Molecular basis for regulation of Src by the docking protein p130CasNasertorabi, F., Tars, K., Becherer, K., Kodandapani, R., Liljas, L., Vuori, K., Ely, K.R.
(2006) J Mol Recognit 19: 30-38
- PubMed: 16245368
- DOI: 10.1002/jmr.755
- Primary Citation of Related Structures:
- PubMed Abstract:
The docking protein p130Cas (Cas) becomes tyrosine-phosphorylated in its central substrate domain in response to extracellular stimuli such as integrin-mediated cell adhesion, and transmits signals through interactions with various intracellular sign ...
The docking protein p130Cas (Cas) becomes tyrosine-phosphorylated in its central substrate domain in response to extracellular stimuli such as integrin-mediated cell adhesion, and transmits signals through interactions with various intracellular signaling molecules such as the adaptor protein Crk. Src-family kinases (SFKs) bind a specific site in the carboxyl-terminal region of Cas and subsequently SFKs phosphorylate progressively the substrate domain in Cas. In this study crystallography, mutagenesis and binding assays were used to understand the molecular basis for Cas interactions with SFKs. Tyrosine phosphorylation regulates binding of Cas to SFKs, and the primary site for this phosphorylation, Y762, has been proposed. A phosphorylated peptide corresponding to Cas residues 759MEDpYDYVHL767 containing the key phosphotyrosine was crystallized in complex with the SH3-SH2 domain of the SFK Lck. The results provide the first structural data for this protein-protein interaction. The motif in Cas 762pYDYV binds to the SH2 domain in a mode that mimics high-affinity ligands, involving dual contacts of Y762 and V765 with conserved residues in SFK SH2 domains. In addition, Y764 is in position to make an electrostatic contact after phosphorylation with a conserved SFK arginine that mediates interactions with other high-affinity SH2 binders. These new molecular data suggest that Cas may regulate activity of Src as a competing ligand to displace intramolecular interactions that occur in SFKs (between the C-terminal tail and the SH2 domain) and restrain and down-regulate the kinase in an inactive form.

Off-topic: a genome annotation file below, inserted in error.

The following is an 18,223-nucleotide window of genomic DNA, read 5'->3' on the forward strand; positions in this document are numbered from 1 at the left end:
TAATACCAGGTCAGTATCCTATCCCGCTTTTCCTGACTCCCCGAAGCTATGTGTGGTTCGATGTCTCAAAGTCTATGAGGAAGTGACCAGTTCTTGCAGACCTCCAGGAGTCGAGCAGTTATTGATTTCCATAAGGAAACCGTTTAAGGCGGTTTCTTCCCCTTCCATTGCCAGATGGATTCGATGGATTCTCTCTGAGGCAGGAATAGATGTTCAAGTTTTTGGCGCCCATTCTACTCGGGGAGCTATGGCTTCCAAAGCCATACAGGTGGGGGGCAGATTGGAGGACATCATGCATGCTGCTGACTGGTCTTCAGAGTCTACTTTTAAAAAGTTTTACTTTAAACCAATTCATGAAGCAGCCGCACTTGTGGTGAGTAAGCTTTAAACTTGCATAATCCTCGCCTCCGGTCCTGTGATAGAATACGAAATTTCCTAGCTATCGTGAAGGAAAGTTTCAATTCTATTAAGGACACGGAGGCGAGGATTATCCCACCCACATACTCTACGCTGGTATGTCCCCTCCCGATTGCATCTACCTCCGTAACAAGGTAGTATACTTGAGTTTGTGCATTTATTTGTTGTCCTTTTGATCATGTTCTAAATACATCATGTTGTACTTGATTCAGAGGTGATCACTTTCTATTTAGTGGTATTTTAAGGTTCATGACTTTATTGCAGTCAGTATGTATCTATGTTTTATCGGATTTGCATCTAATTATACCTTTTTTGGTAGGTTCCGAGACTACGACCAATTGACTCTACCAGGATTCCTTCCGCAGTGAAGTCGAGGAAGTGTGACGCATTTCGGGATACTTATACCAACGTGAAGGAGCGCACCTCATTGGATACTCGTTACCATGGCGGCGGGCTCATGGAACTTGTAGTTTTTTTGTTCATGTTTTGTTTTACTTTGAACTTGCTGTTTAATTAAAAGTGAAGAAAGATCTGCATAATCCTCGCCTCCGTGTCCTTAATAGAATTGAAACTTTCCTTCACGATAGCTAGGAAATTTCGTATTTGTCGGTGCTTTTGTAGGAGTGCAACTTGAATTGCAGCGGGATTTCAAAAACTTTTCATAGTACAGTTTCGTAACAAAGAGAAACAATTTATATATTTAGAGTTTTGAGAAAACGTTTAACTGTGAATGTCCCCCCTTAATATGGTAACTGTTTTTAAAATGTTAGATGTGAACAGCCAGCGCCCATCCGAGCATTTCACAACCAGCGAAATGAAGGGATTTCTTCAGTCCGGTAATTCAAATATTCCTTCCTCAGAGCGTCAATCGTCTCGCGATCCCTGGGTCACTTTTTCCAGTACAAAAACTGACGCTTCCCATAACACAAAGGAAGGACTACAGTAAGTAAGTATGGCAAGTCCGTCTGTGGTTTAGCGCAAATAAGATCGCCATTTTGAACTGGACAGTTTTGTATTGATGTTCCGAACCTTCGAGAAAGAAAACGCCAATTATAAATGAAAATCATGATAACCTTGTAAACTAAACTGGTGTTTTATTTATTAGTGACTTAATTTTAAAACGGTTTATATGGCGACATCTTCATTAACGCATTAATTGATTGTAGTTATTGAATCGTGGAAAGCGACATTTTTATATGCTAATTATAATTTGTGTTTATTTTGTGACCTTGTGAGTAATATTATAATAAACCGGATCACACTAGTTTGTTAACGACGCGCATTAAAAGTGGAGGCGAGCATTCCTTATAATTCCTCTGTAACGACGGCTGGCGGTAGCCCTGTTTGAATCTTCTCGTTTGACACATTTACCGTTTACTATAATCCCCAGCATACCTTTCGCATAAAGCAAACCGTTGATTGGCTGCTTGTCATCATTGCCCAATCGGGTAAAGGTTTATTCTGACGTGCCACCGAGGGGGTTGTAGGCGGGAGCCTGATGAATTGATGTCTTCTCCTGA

Cancer Center, The Burnham Institute for Medical Research, La Jolla, California 92037, USA.